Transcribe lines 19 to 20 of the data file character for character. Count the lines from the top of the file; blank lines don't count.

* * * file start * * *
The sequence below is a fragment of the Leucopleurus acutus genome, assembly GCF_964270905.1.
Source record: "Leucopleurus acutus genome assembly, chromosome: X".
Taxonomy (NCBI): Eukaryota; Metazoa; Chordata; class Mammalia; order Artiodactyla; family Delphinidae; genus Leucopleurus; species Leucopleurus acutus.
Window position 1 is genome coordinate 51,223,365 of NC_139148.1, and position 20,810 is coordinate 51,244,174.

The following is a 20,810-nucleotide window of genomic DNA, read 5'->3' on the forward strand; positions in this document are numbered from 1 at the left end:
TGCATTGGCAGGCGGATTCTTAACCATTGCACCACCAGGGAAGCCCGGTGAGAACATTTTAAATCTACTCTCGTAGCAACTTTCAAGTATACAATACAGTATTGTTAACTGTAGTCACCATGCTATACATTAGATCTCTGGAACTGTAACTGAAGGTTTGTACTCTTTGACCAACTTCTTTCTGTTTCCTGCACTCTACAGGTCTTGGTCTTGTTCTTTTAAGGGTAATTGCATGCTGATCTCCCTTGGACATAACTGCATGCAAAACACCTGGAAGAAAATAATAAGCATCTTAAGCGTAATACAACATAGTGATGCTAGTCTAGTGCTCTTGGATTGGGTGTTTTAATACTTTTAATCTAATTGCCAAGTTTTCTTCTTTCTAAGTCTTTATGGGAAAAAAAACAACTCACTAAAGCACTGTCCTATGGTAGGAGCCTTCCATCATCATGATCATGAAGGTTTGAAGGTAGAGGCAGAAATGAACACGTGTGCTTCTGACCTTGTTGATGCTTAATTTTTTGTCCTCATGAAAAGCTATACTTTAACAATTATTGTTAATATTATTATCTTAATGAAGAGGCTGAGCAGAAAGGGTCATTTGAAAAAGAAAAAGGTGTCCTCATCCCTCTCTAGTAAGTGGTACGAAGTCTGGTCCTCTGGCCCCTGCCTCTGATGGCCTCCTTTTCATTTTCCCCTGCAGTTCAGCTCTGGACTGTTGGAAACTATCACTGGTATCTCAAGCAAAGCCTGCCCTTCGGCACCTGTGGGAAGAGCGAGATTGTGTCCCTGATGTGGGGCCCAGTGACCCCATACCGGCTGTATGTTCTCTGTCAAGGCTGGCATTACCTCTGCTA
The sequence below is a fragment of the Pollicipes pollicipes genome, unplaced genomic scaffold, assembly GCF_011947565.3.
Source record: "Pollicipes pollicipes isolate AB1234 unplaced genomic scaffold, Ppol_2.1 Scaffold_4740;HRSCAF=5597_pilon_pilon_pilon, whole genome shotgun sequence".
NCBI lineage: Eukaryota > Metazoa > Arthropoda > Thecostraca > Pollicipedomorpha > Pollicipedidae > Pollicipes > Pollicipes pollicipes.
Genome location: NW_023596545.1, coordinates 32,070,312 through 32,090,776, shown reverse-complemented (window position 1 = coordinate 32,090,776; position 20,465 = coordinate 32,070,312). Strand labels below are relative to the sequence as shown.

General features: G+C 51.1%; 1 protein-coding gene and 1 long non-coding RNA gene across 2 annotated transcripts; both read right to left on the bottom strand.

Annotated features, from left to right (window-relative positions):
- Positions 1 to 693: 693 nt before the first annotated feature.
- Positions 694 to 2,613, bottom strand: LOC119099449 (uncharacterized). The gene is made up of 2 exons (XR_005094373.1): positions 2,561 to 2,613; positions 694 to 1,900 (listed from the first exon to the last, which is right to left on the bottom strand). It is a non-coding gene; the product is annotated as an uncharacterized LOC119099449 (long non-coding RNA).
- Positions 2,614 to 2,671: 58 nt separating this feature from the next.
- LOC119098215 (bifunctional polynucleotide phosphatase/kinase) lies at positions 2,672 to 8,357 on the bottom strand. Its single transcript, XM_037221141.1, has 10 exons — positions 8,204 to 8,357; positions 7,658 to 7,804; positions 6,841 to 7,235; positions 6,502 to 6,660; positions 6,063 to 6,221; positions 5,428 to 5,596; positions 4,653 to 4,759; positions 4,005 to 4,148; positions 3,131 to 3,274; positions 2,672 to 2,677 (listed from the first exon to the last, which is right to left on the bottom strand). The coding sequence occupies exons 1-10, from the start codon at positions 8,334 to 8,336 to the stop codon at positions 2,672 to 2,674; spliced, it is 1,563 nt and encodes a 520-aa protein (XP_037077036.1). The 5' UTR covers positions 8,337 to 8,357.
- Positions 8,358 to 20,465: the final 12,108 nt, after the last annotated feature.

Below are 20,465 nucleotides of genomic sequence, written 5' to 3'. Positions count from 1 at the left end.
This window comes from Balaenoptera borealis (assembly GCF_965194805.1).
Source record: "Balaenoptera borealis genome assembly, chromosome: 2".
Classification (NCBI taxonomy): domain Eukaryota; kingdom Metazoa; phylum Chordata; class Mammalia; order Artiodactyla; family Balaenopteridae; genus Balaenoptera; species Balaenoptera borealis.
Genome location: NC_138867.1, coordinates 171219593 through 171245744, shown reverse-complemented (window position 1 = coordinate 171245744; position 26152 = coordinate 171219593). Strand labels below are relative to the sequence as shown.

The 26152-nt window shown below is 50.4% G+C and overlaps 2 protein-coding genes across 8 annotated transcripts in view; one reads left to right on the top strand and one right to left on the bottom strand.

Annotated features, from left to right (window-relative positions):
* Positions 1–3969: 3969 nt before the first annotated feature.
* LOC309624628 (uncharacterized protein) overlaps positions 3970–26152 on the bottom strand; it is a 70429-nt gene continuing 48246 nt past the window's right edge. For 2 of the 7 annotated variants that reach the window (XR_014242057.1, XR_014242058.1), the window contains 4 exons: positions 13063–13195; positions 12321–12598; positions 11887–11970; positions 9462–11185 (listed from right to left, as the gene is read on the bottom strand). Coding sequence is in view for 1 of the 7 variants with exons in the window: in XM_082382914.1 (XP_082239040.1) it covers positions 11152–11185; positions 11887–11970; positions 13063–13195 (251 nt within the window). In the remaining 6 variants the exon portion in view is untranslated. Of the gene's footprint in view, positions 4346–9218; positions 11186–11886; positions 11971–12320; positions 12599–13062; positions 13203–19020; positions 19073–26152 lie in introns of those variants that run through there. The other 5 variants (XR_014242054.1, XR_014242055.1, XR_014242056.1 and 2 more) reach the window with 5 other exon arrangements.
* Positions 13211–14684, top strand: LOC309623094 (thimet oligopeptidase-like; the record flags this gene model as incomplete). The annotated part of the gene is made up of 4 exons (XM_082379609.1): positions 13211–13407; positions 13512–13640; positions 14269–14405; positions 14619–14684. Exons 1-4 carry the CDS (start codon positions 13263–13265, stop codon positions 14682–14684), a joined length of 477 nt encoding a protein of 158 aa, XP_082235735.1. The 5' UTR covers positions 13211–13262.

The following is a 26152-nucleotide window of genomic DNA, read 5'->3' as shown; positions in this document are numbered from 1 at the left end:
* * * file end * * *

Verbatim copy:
This window comes from Balaenoptera borealis (assembly GCF_965194805.1).
Source record: "Balaenoptera borealis genome assembly, chromosome: 2".